Cucumber mosaic virus and its 2b protein alter emission of host volatile organic compounds but not aphid vector settling in tobacco23 Aug 2017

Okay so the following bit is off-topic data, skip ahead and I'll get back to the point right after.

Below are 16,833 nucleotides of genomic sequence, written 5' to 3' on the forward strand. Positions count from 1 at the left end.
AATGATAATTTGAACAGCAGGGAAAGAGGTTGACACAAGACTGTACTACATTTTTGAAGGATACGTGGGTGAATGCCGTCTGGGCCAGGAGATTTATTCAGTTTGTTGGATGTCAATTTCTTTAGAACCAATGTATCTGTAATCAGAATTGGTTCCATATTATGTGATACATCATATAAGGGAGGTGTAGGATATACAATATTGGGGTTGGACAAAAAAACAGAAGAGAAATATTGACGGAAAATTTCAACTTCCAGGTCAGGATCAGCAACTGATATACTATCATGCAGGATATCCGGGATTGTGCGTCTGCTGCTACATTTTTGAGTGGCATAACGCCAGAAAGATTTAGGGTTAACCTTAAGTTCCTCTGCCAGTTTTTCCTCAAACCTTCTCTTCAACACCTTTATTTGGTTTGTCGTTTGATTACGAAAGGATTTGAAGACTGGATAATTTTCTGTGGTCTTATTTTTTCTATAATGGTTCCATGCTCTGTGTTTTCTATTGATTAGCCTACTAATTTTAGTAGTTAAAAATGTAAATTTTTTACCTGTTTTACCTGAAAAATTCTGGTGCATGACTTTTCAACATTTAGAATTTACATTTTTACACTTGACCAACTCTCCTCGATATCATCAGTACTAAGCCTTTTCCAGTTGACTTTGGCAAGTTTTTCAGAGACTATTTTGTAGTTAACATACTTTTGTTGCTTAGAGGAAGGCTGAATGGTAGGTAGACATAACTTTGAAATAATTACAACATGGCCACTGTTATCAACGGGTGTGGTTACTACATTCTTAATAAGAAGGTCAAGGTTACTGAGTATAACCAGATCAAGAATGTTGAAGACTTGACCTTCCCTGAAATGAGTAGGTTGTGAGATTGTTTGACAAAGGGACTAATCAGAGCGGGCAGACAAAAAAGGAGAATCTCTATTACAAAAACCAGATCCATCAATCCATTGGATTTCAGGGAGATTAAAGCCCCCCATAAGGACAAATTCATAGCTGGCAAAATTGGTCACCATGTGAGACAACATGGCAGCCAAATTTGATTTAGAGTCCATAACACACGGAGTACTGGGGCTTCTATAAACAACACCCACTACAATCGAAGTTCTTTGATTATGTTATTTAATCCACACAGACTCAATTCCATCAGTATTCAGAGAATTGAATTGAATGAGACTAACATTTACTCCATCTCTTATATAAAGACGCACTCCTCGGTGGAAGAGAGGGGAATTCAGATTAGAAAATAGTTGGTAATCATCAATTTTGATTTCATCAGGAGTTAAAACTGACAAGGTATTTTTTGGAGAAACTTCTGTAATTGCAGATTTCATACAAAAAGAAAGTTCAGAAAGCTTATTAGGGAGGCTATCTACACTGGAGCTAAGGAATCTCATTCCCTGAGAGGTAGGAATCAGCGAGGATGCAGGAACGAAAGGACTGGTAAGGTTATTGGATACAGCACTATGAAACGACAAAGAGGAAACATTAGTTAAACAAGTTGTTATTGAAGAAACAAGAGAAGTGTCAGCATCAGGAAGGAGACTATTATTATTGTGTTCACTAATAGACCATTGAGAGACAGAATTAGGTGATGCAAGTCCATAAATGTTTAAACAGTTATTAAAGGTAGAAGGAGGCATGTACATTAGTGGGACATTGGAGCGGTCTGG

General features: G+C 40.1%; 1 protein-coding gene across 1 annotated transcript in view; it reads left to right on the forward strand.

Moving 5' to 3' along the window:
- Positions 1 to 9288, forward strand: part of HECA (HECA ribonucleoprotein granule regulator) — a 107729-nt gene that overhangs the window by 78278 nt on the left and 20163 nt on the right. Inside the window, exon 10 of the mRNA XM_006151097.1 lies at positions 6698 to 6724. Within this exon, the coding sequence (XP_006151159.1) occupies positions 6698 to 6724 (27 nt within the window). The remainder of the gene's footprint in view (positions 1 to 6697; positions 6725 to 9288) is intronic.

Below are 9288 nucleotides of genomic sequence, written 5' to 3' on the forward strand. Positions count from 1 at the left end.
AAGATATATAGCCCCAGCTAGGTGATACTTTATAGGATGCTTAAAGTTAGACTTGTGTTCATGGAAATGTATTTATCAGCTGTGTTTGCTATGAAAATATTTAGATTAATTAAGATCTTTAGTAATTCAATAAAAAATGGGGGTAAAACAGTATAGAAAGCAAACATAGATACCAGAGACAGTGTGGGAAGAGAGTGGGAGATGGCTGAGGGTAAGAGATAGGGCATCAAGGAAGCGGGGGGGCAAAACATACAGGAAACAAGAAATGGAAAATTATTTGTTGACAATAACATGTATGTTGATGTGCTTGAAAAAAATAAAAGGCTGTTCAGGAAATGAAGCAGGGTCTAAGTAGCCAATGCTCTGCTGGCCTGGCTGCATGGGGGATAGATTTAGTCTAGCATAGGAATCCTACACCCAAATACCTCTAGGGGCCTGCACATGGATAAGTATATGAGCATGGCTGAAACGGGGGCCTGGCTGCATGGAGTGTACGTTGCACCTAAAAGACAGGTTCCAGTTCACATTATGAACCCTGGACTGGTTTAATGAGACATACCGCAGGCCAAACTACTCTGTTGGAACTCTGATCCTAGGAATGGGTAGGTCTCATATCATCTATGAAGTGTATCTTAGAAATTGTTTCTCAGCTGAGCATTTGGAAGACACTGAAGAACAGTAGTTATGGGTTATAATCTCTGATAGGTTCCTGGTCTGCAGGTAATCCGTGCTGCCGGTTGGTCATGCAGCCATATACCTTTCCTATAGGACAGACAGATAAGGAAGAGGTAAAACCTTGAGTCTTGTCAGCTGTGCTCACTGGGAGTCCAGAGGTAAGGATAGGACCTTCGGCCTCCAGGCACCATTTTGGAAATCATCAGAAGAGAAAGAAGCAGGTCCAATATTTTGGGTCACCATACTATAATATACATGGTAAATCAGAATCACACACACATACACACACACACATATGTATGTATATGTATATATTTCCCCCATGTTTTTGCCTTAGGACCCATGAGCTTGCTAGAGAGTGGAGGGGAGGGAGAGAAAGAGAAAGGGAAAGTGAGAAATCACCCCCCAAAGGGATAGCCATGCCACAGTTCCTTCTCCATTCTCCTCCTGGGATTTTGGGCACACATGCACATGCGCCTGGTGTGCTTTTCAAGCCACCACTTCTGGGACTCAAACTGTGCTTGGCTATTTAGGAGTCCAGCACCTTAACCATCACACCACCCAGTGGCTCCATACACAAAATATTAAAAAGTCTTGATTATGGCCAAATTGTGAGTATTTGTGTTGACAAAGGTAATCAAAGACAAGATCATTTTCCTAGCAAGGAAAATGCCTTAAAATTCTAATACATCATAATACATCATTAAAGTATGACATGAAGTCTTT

BACKGROUND: Aphids, including the generalist herbivore Myzus persicae, transmit cucumber mosaic virus (CMV). CMV (strain Fny) infection affects M. persicae feeding behavior and performance on tobacco (Nicotiana tabacum), Arabidopsis thaliana and cucurbits in varying ways. In Arabidopsis and cucurbits, CMV decreases host quality and inhibits prolonged feeding by aphids, which may enhance virus transmission rates. CMV-infected cucurbits also emit deceptive, aphid-attracting volatiles, which may favor virus acquisition. In contrast, aphids on CMV-infected tobacco (cv. Xanthi) exhibit increased survival and reproduction. This may not increase transmission but might increase virus and vector persistence within plant communities. The CMV 2b counter-defense protein diminishes resistance to aphid infestation in CMV-infected tobacco plants. We hypothesised that in tobacco CMV and its 2b protein might also alter the emission of volatile organic compounds that would influence aphid behavior. RESULTS: Analysis of headspace volatiles emitted from tobacco plants showed that CMV infection both increased the total quantity and altered the blend produced. Furthermore, experiments with a CMV 2b gene deletion mutant (CMV∆2b) showed that the 2b counter-defense protein influences volatile emission. Free choice bioassays were conducted where wingless M. persicae could choose to settle on infected or mock-inoculated plants under a normal day/night regime or in continual darkness. Settling was recorded at 15 min, 1 h and 24 h post-release. Statistical analysis indicated that aphids showed no marked preference to settle on mock-inoculated versus infected plants, except for a marginally greater settlement of aphids on mock-inoculated over CMV-infected plants under normal illumination. CONCLUSIONS: CMV infection of tobacco plants induced quantitative and qualitative changes in host volatile emission and these changes depended in part on the activity of the 2b counter-defense protein. However, CMV-induced alterations in tobacco plant volatile emission did not have marked effects on the settling of aphids on infected versus mock-inoculated plants even though CMV-infected plants are higher quality hosts for M. persicae.